Jules Basdevant

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Jules Basdevant (born  April 15, 1877 in Anost , Saône-et-Loire department , †  March 17, 1968 there ) was a French lawyer and professor of international law at the University of Paris . From 1946 to 1964 he worked as a judge at the International Court of Justice in The Hague . During this time he was President of the Court from 1949 to 1952.


Jules Basdevant together with Charles de Gaulle when they were accepted into the Legion of Honor, 1964

Jules Basdevant was born in Anost in 1877 and studied law , which he graduated from the University of Paris with a doctorate in 1901 . There he also taught as Agrégé from February 1903 before he worked at the University of Rennes from 1903 to 1907 . He then moved to the University of Grenoble , where he became a professor and worked until 1918. In the same year he went back to Paris , where he held a professorship for international law from 1922 . In 1936 he also taught at the Hague Academy for International Law . From 1930 to 1941 he was legal advisor to the French Foreign Ministry . In 1946 he was elected judge at the newly established International Court of Justice (ICJ), where he served until 1964. During this time he was Vice President from 1946 to 1949 and then the second President in the history of the court until 1952.

Jules Basdevant was married and had five sons and two daughters. He died in his hometown in 1968. His daughter Suzanne Basdevant , the eldest of his seven children, passed the examination for the license to teach in public law in 1932 and became the first woman in France to hold a professorship at a law faculty and in 1971 the first woman to be a full member of the Académie des sciences morales et politiques was included. During the Second World War, her husband Paul Bastid was a member of the Conseil National de la Résistance , the leading organ of the French resistance during the German occupation of the country, and worked as a member of parliament before and after the war.

Legal philosophical views

Jules Basdevant was considered an expert in the field of contract law and in legal philosophical terms as a positivist who rejected natural law considerations. However, he saw the international legal system less in a dominant than in a coordinating role within the framework of the world order, in which the strength of the law would result from its respect. His point of view was accordingly formalistic and pragmatic.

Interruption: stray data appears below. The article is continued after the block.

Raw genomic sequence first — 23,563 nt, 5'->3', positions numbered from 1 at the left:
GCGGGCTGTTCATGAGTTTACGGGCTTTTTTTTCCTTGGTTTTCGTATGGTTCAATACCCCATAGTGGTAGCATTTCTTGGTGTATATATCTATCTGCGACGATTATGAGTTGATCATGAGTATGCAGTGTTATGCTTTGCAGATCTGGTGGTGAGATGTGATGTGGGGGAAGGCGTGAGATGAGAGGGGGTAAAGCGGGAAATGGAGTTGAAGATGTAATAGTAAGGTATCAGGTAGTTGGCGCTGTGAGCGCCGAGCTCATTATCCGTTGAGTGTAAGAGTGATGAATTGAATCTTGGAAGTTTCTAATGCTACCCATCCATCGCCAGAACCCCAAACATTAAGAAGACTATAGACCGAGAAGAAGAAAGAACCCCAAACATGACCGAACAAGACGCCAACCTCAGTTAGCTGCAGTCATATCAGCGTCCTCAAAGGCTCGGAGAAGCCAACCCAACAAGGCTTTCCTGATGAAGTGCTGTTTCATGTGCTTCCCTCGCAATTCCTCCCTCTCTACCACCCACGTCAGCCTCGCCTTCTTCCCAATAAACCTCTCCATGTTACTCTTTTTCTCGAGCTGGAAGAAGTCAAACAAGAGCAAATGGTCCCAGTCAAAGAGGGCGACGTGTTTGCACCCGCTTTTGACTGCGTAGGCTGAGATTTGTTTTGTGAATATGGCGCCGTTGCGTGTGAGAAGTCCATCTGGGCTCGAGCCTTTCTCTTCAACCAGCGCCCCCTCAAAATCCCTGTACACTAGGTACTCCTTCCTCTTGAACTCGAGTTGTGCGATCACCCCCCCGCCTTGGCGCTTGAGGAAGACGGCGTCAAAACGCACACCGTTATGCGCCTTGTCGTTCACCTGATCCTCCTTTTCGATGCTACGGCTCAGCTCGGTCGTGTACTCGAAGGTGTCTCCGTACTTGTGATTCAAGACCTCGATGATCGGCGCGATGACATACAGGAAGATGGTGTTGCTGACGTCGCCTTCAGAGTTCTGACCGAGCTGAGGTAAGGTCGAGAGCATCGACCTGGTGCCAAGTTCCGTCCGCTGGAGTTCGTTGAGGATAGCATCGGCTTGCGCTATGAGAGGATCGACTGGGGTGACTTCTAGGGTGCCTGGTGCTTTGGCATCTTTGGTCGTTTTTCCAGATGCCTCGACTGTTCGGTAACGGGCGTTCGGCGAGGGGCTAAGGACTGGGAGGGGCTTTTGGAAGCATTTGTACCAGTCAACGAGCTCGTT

Jules Basdevant was a member of the Institut de Droit international from 1921 and was accepted into the Académie des sciences morales et politiques in 1944 . In addition, he was an honorary member of the American Society for International Law from 1946 and of the French Legion of Honor from 1964 . A street is named after him in the city of Autun .

Works (selection)

  • Les déportations du Nord de la France et de la Belgique en vue du Travail forcé et le Droit international. Paris 1917
  • Traités et conventions en vigeur entre la France et les puissances étrangères. Paris 1918-1922
  • De la responsabilité internationale des états à raison de crimes ou de délits commis sur leur territoire au préjudice d'étrangers. Paris 1930
  • Les affaires étrangères. Paris 1959


  • Paul Bastid : Basdevant, Jules. In: Warren F. Kuehl (Ed.): Biographical Dictionary of Internationalists. Greenwood Press, Westport 1983, ISBN 0-313-22129-4 , pp. 58/59
  • Manfred Lachs : The Teacher in International Law: Teachings and Teaching. Martinus Nijhoff Publishers, The Hague 1982, ISBN 90-247-2566-6 , pp. 106-108.
  • Jules Basdevant. In: Arthur Eyffinger, Arthur Witteveen, Mohammed Bedjaoui : La Cour internationale de Justice 1946–1996. Martinus Nijhoff Publishers, The Hague and London 1999, ISBN 9-04-110468-2 , p. 267.
  • Martti Koskenniemi : The Gentle Civilizer of Nations: The Rise and Fall of International Law 1870-1960. Cambridge University Press, Cambridge 2004, ISBN 0-52-154809-8 , pp. 312/313.

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